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Kenya A Commitment to Eco Tourism

Written by  Lisa Loverro

Africa-Sasaab SamburuAfter the unfortunate incident at the Westgate Mall on September 21, 2013, the risk to the country’s tourism industry was of major concern to its top officials. Tourism generates 14% of Kenya’s GDP and employs 12% of its workforce, according to Moody’s and World Travel and Tourism Council.

Predictions are high on the actual cost to Kenya’s economy with number ranging from $200 to $250 million in lost tourism revenue. The good news is that in addition to President Uhuru Kenyatta’s vow that he would stand firm against terrorism, most foreign missions and governments continue to show support to Kenya and the country continues to rebound from this attack. One area in which the country continues to lead is in the area of responsible tourism and I would like to highlight some of the special practices used by many of the lodges and camps that make Kenya a remarkable destination.


Dedication to Eco Tourism

Ecotourism Kenya is an organization promoting responsible tourism practices within the tourism industry. They encourage the adoption of best practices in the use of tourism resources, working with local communities and managing waste and emissions. Ecotourism brings together conservation, communities and tourism, and can be applied to all types of tourism whether it is adventure, wildlife or beach. Ecotourism Kenya issues eco-rated certifications to facilities on its environmental, economic and socio-cultural performance, and is not only the organization’s flagship program, but also the only one of its kind in the East African region. Launched in 2002, the program’s focus is to recognize best practices in environmental conservation, responsible resource use and socio-economic investment by awarding qualified applicants a bronze, silver or gold eco-rating certification based on their performance. As we recognize the growing importance of eco-tourism, here are some of Kenya’s top accommodations earning gold certificates:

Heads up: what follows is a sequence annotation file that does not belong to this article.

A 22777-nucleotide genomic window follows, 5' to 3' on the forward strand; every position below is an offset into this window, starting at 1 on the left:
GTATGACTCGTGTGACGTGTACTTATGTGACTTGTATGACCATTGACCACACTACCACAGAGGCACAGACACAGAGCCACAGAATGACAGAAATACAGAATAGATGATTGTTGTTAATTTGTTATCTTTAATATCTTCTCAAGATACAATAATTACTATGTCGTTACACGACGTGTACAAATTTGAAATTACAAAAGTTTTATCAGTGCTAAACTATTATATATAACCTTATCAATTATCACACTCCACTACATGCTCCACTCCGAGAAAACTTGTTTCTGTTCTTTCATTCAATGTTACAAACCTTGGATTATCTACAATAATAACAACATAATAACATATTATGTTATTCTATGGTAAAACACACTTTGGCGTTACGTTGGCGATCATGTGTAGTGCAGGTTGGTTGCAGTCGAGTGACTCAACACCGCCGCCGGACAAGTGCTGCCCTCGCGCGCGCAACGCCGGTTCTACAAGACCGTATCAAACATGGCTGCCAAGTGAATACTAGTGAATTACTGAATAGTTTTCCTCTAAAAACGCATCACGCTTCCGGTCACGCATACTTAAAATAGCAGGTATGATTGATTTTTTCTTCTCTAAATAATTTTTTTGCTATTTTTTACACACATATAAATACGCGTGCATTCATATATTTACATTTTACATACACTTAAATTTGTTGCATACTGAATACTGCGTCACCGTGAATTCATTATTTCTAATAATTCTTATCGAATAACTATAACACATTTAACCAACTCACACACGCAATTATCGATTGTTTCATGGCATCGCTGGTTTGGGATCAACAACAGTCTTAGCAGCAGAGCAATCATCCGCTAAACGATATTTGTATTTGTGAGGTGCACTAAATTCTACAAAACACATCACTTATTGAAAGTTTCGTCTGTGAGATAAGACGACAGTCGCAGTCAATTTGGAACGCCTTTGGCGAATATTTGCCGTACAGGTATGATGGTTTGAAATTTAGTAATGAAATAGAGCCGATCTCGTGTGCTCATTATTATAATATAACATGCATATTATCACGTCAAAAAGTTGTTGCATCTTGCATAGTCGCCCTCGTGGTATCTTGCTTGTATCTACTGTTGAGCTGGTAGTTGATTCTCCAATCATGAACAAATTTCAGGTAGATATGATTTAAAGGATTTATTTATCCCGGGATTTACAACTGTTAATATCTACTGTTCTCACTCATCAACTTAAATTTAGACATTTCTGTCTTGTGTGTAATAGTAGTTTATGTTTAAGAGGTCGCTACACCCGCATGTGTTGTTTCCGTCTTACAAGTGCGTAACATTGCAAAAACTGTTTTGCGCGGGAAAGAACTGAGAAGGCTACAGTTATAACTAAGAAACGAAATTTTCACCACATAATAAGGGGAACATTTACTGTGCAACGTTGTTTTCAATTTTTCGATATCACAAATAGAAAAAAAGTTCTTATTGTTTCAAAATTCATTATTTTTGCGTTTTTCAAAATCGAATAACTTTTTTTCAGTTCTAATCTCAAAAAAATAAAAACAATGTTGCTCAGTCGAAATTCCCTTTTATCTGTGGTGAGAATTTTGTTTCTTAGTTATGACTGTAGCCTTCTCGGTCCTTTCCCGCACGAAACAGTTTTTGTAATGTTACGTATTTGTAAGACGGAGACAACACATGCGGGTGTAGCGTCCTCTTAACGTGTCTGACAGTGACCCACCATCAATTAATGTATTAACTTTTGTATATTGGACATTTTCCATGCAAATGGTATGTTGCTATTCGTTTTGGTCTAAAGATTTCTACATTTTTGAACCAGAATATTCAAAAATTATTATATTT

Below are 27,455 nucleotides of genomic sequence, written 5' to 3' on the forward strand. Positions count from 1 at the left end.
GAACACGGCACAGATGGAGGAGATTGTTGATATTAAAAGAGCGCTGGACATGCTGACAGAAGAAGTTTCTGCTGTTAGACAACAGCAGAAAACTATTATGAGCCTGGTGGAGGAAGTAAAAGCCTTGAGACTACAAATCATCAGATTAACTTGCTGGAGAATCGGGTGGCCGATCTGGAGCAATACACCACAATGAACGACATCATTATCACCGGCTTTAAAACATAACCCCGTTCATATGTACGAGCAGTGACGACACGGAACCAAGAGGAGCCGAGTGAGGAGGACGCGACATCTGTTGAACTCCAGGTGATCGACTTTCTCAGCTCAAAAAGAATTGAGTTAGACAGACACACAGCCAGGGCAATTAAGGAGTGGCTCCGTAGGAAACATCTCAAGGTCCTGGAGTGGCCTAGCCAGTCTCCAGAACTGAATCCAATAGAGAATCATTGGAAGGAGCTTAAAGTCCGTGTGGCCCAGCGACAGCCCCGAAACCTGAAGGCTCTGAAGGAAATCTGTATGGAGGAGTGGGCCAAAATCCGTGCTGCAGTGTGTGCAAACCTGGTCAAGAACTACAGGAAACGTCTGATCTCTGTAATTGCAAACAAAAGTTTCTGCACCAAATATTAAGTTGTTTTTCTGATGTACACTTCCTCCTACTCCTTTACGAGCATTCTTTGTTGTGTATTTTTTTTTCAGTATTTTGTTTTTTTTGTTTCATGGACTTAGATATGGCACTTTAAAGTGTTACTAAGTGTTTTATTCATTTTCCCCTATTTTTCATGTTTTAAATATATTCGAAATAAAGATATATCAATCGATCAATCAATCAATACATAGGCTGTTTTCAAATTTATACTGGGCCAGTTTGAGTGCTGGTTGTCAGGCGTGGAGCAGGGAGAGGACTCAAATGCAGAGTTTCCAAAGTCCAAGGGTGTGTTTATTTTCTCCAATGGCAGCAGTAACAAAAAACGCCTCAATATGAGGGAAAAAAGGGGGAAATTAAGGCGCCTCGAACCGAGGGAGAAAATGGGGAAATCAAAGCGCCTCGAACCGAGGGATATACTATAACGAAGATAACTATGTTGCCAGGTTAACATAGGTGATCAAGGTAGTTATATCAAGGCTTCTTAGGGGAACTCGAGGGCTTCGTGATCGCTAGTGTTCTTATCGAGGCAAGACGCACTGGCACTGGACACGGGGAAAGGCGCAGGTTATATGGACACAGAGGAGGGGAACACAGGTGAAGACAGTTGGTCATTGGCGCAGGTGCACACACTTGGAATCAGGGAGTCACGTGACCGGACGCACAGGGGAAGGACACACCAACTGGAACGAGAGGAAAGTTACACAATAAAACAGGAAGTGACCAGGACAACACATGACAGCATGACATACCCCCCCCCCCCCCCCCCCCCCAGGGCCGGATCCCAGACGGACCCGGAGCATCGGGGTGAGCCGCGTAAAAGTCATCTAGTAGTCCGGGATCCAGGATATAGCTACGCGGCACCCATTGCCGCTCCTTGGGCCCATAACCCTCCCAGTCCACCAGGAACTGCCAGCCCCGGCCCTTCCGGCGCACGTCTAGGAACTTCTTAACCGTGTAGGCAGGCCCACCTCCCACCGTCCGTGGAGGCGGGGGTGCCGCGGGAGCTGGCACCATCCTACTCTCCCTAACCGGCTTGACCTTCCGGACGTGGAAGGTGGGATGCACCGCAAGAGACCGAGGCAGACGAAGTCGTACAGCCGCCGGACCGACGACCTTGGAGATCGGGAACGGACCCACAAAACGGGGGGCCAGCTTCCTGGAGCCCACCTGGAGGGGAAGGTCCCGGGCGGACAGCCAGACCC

Porini Amboseli Camp (, situated in Selenkey conservancy is a 15,000-acre private game reserve within the Amboseli ecosystem. Home to big game such as elephant, lion, cheetah, giraffe and zebra, the camp is situated approximately 100 miles from Nairobi. It’s accessible by a 3-hour drive or through daily flights from the capital city. This camp is made up of 9 solar-powered guest tents and can accommodate a maximum of 18 guests at a time. Porini Amboseli Camp received a silver eco-rating in 2010; and in 2011, a decade after it was established, the camp was promoted to gold.

Located in southern Kenya, Campi ya Kanzi ( is an eco-luxury resort approximately 20 miles from Mt. Kilimanjaro, in a Maasai Group Ranch. It sits within a 5,000-acre conservancy, which is part of the 280,000-acre Kuku Group Ranch owned by the local Maasai community. Every aspect of the camp was designed to be environmentally friendly. Using only sustainable materials, buildings were built using lava rocks and thatched grass roofs, and truly hard to imagine, there were no trees cut during its construction. Local people were employed, instead of contracting builders from outside. Water comes from rain collection and is heated by solar panels. Food is prepared using an eco-friendly charcoal made from coffee husks and, most importantly, Campi Ya Kanzi works in partnership with the Maasai community and donates a portion of its proceeds to local preservation programs. The camp has also won other sustainable tourism recognition, including winning the 2008 World Savers Award and the 2006 Tourism for Tomorrow Award.

Opened in 2007, Sasaab Samburu ( is a lodge located within the northern part of Kenya. Nestled on a hillside on the banks of the Ewaso Nyiro river, Sasaab offers panoramic views across Samburuland as far as Mount Kenya. It’s a luxury lodge with 9 spacious rooms, offering private plunge pools and open-air bathrooms. Children are welcome here as there are numerous activities including learning about the Samburu communities and their culture. Sasaab generates hot water using solar panels, uses energy conserving light bulbs and seeks to save water wherever possible. The lodge has its own vegetable garden for guests to enjoy in their meals. In June 2012, Sasaab was awarded a gold eco-rating and is one of only 6 lodges in Kenya to have reached this level. 

For a complete list of all camps and lodges awarded the bronze, silver or gold eco-rating please visit learn more about Kenya, visit



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